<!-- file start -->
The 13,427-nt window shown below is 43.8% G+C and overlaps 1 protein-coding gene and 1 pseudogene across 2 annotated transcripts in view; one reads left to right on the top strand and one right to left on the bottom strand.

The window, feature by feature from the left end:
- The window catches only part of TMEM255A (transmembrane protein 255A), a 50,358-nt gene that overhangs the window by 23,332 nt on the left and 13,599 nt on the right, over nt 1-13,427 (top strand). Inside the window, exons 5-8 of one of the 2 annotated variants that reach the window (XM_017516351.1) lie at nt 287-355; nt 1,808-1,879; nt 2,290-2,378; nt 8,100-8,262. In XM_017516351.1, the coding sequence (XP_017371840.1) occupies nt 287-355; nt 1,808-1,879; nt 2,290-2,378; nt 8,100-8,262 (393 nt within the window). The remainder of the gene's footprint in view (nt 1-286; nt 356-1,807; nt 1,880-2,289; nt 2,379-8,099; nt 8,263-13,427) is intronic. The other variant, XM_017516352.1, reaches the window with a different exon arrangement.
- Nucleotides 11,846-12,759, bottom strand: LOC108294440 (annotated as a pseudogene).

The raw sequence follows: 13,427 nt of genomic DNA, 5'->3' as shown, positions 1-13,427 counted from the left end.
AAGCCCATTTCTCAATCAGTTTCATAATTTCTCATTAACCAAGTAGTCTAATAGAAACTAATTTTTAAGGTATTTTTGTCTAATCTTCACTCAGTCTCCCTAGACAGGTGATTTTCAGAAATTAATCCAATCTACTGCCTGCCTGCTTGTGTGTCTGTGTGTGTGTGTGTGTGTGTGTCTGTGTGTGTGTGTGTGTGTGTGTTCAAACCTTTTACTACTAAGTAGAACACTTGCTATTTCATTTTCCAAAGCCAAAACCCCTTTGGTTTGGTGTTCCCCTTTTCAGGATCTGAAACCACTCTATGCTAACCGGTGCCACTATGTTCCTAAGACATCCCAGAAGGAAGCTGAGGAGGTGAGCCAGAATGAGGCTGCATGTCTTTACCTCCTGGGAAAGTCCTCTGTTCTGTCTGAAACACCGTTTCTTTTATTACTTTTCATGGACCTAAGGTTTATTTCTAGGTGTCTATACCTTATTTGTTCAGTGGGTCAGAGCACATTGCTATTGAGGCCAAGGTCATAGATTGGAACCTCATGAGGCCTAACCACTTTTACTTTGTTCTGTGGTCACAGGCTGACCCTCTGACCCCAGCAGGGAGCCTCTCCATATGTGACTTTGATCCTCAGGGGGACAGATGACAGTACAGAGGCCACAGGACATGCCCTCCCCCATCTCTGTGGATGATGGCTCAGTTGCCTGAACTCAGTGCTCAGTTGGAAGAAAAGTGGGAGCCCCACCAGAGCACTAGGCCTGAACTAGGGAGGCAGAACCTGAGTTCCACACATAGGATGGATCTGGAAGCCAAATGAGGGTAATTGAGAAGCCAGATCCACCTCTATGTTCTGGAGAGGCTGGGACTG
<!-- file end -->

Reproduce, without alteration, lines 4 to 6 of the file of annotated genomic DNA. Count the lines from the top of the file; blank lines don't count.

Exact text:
- Nucleotides 11,846-12,759, bottom strand: LOC108294440 (annotated as a pseudogene).

The raw sequence follows: 13,427 nt of genomic DNA, 5'->3' as shown, positions 1-13,427 counted from the left end.
AAGCCCATTTCTCAATCAGTTTCATAATTTCTCATTAACCAAGTAGTCTAATAGAAACTAATTTTTAAGGTATTTTTGTCTAATCTTCACTCAGTCTCCCTAGACAGGTGATTTTCAGAAATTAATCCAATCTACTGCCTGCCTGCTTGTGTGTCTGTGTGTGTGTGTGTGTGTGTGTCTGTGTGTGTGTGTGTGTGTGTGTTCAAACCTTTTACTACTAAGTAGAACACTTGCTATTTCATTTTCCAAAGCCAAAACCCCTTTGGTTTGGTGTTCCCCTTTTCAGGATCTGAAACCACTCTATGCTAACCGGTGCCACTATGTTCCTAAGACATCCCAGAAGGAAGCTGAGGAGGTGAGCCAGAATGAGGCTGCATGTCTTTACCTCCTGGGAAAGTCCTCTGTTCTGTCTGAAACACCGTTTCTTTTATTACTTTTCATGGACCTAAGGTTTATTTCTAGGTGTCTATACCTTATTTGTTCAGTGGGTCAGAGCACATTGCTATTGAGGCCAAGGTCATAGATTGGAACCTCATGAGGCCTAACCACTTTTACTTTGTTCTGTGGTCACAGGCTGACCCTCTGACCCCAGCAGGGAGCCTCTCCATATGTGACTTTGATCCTCAGGGGGACAGATGACAGTACAGAGGCCACAGGACATGCCCTCCCCCATCTCTGTGGATGATGGCTCAGTTGCCTGAACTCAGTGCTCAGTTGGAAGAAAAGTGGGAGCCCCACCAGAGCACTAGGCCTGAACTAGGGAGGCAGAACCTGAGTTCCACACATAGGATGGATCTGGAAGCCAAATGAGGGTAATTGAGAAGCCAGATCCACCTCTATGTTCTGGAGAGGCTGGGACTG